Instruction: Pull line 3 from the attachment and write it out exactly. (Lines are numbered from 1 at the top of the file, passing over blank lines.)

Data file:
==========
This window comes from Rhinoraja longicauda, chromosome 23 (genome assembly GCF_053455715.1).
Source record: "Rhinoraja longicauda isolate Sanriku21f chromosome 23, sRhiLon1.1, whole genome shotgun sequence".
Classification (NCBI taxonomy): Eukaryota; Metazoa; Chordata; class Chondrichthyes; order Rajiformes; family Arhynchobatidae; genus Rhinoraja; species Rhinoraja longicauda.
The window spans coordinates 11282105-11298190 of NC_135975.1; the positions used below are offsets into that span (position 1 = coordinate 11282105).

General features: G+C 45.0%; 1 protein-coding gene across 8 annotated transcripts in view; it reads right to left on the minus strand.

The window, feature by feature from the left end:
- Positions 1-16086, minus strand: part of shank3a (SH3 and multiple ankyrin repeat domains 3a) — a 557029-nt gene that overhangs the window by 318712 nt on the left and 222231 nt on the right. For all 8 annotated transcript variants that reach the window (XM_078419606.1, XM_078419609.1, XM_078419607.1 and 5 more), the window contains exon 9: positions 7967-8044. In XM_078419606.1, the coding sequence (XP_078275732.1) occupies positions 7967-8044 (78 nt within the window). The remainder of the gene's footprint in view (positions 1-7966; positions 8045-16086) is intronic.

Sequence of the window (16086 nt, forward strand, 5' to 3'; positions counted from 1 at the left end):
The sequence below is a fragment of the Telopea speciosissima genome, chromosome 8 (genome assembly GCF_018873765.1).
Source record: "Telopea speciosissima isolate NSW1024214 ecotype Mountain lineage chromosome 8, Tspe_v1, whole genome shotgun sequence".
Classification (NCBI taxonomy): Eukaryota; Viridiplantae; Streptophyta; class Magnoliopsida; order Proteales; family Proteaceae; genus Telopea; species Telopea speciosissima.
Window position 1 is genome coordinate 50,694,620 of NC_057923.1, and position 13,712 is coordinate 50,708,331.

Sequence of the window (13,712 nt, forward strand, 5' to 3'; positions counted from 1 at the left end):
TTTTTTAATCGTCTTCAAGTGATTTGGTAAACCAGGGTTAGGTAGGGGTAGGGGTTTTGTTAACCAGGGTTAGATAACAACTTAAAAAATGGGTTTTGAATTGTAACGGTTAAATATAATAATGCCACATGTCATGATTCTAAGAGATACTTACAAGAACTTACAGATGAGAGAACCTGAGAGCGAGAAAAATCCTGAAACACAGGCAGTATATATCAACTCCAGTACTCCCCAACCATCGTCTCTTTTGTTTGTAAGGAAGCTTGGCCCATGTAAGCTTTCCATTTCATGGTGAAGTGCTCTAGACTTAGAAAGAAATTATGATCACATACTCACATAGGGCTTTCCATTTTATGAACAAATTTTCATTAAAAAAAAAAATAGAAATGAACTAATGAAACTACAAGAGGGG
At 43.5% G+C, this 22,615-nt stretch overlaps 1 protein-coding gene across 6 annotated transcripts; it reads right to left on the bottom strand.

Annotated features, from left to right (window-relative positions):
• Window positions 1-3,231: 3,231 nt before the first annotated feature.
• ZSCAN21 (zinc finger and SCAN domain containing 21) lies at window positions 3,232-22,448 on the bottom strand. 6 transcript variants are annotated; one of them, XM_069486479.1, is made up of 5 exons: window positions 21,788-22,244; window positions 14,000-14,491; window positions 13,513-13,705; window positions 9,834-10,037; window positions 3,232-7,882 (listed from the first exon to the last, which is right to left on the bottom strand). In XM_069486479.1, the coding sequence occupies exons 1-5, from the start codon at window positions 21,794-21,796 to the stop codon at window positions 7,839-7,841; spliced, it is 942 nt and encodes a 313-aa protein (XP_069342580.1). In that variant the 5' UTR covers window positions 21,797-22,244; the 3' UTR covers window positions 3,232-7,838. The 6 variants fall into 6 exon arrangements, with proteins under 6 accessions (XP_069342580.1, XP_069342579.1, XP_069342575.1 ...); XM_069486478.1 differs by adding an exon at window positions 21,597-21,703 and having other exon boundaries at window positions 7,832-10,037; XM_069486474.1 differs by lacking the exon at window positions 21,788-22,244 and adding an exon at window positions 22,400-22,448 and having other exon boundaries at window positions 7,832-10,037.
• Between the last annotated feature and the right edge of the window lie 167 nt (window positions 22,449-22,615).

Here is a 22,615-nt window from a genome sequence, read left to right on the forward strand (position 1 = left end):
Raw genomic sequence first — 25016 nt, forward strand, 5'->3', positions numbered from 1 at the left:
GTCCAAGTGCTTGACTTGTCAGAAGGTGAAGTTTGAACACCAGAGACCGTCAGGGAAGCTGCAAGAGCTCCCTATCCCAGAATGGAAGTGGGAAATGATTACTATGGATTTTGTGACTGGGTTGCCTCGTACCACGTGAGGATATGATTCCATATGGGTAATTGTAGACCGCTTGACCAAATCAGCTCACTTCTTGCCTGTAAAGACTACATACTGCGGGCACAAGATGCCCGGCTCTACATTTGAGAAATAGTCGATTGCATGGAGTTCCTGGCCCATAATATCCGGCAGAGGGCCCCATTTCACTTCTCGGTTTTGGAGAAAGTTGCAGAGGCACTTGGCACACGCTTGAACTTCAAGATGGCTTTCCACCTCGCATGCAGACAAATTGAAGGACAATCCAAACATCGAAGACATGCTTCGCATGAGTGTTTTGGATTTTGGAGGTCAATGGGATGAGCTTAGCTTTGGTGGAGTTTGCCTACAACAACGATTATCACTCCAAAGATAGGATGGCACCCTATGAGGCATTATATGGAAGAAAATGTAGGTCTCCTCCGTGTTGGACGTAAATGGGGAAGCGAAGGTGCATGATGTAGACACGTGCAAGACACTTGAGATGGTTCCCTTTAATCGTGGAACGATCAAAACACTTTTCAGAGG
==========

Classification (NCBI taxonomy): Eukaryota; Metazoa; Chordata; class Chondrichthyes; order Rajiformes; family Arhynchobatidae; genus Rhinoraja; species Rhinoraja longicauda.